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drought

Our Forests and Climate Change

Americans know the importance of forests to our communities and our economy.  They provide jobs and recreational opportunities, filter our air and water, and make up essential habitat for wildlife and natural resources.  But increasingly, we’re also recognizing that forests play an important role in mitigating climate change.

Recently, President Obama announced a Climate Action Plan to reduce carbon pollution, prepare for the impacts of climate change on our communities and economy, and lead international efforts to combat global climate change. This plan recognizes that America’s forests play a critical role in addressing carbon pollution, absorbing as much as 14 percent of our country’s greenhouse gas emissions each year.  Over the last several decades, forest regrowth on former farm lands, reforestation, and maturing forests have kept our forest growth rates high, helping us absorb even more carbon.

Santo Domingo Pueblo Tackles Drought with NRCS Help

Just off the Rio Grande River, between Albuquerque and Santa Fe, N.M., sits Santo Domingo Pueblo, a community surrounded by fields of alfalfa, oats and Sudan grass for horses and cattle, and small gardens filled with corn and green chili peppers.

But this green idyll is in danger of drying out. Over the past few years, New Mexico has been struggling through one of the worst droughts in recorded history. Little rain and a dwindling river have threatened many of the Pueblo’s fields and gardens.

Alpine Team Leading the Way to Stewardship Success in Texas

When the sign-up window opened for USDA Natural Resource Conservation Service’s Conservation Stewardship Program (CSP) in 2012, the five-member NRCS Alpine Resource Team was ready. The team is responsible for more than nine million acres of the Trans-Pecos region of Texas, and protecting the region’s natural resources comes first.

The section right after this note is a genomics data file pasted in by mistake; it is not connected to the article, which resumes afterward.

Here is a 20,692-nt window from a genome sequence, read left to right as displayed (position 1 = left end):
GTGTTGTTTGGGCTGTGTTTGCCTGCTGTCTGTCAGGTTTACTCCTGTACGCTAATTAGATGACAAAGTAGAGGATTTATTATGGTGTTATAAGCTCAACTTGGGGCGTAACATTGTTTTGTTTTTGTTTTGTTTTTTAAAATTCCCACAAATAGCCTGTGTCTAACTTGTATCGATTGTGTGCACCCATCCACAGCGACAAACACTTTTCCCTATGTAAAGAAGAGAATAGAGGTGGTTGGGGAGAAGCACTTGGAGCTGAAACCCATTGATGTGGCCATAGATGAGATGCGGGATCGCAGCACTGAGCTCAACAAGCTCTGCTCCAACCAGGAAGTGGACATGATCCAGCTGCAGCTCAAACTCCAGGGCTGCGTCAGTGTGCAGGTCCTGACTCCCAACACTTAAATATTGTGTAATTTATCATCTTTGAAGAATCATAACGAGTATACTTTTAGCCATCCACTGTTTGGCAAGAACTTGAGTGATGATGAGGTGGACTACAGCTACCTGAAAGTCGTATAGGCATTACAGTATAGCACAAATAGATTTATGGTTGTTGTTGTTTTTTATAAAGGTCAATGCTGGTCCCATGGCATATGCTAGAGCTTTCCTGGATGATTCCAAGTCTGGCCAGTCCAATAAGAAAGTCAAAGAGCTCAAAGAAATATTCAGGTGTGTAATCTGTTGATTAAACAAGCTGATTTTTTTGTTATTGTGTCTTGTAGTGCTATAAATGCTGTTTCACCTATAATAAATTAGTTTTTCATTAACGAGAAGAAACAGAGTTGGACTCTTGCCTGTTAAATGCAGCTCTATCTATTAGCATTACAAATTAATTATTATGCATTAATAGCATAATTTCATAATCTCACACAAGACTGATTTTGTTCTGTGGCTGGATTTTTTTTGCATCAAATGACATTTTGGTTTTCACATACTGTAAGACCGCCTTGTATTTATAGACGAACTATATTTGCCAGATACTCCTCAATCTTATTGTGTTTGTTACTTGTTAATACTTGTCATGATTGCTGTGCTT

CSP is a voluntary conservation program that encourages producers who are already participating in NRCS conservation programs to take their efforts to the next level. Participants address resource concerns in a comprehensive manner with financial and technical assistance from NRCS—not only by tackling new practices, but also by maintaining, improving and managing the existing conservation measures on their operation. The program, begun in 2009, was still fairly new in 2012.

NIFA Grant Addresses Climate Issues Related to Beef Cattle Production

Today, I am on the campus of Oklahoma State University in Stillwater. When I visit universities across the nation, I look forward to meeting with faculty and students to hear about the work they are doing. On this particular visit, I am excited to meet with a research team working on an issue important to all Americans: climate.

As most people are well aware, last year’s drought put tremendous stress on cattle across the nation, especially in the Southern Great Plains. Drought, along with other extreme weather events and climate patterns, threatens food production across the nation. The USDA’s National Institute of Food and Agriculture (NIFA) has provided grant funds to land-grant universities across our nation to develop approaches to mitigate or adapt to the impact of climate change on food production. Earlier this year, NIFA awarded more than $9 million in funding to Oklahoma State University (OSU) to address the vulnerabilities of beef cattle under stress from climate variations. OSU’s goal is to safeguard regional beef production against climate change while mitigating the environmental footprint of agriculture.